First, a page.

Jesus’ Authority – My Responsibility


Read Luke 8:26-39 and Matthew 28:18-20

18th century English writer and theologian G. K. Chesterton postulated that “the first effect of not believing in God is to believe in anything.[1] This effect is felt throughout the Western hemisphere, where belief in Christianity has given way to the erosive forces that have sought to break it down. Fascination and pursuit of alternate experiences have left a gaping hole that yearns to be filled. Add to that the void that has been created by a lack of fervor and zeal by those who call themselves Christians, one is now left with having to personally decide what to do with the claims of Christianity and even more so the claims of Christ. Much has been said about Jesus, whether it’s substantiating his claims, his teachings, or his ministry. Some have discounted the record, others have encountered him for who he is.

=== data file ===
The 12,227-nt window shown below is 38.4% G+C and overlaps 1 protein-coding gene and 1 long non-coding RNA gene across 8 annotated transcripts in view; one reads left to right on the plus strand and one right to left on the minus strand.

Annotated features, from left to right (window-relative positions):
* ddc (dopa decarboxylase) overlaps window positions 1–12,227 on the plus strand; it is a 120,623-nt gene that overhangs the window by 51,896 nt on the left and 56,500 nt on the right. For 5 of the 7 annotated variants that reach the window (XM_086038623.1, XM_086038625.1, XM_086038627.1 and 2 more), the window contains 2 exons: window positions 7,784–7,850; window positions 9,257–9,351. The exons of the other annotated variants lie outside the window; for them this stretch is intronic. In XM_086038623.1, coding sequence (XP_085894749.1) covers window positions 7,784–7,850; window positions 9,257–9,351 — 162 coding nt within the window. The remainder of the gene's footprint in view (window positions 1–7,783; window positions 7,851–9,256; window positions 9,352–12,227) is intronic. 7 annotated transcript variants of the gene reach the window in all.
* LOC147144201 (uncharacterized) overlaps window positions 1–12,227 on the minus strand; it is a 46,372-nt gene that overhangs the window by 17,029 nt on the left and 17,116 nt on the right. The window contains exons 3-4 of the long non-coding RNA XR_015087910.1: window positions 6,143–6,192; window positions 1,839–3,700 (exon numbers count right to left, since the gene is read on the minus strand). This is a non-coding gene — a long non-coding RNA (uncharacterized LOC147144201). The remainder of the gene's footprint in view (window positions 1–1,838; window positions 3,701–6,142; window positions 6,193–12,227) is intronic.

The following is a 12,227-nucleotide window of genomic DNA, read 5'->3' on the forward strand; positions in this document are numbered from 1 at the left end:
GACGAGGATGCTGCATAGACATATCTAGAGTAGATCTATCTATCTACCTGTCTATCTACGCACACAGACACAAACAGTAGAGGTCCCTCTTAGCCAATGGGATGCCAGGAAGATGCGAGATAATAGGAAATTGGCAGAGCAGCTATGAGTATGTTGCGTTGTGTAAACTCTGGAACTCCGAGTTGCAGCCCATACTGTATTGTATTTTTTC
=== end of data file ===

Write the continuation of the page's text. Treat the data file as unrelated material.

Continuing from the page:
Still, in the midst of our personal struggles, dark moments, and seasons of doubt and uncertainty we are met with an unshakeable authority that he wields and a relentless desire to make us whole. This, of course, necessitates that we admit our brokenness and come face-to-face with his authority. Indifference has no room, neither does neutrality. In the midst of our circumstances—whether good or bad—we come to grips with the reality that he is in control. For some, this may be unnerving, for others the most freeing truth they could possibly hope for. What cannot happen is sideline-Christianity that sits comfortably in an armchair, following Christ as long as it’s convenient.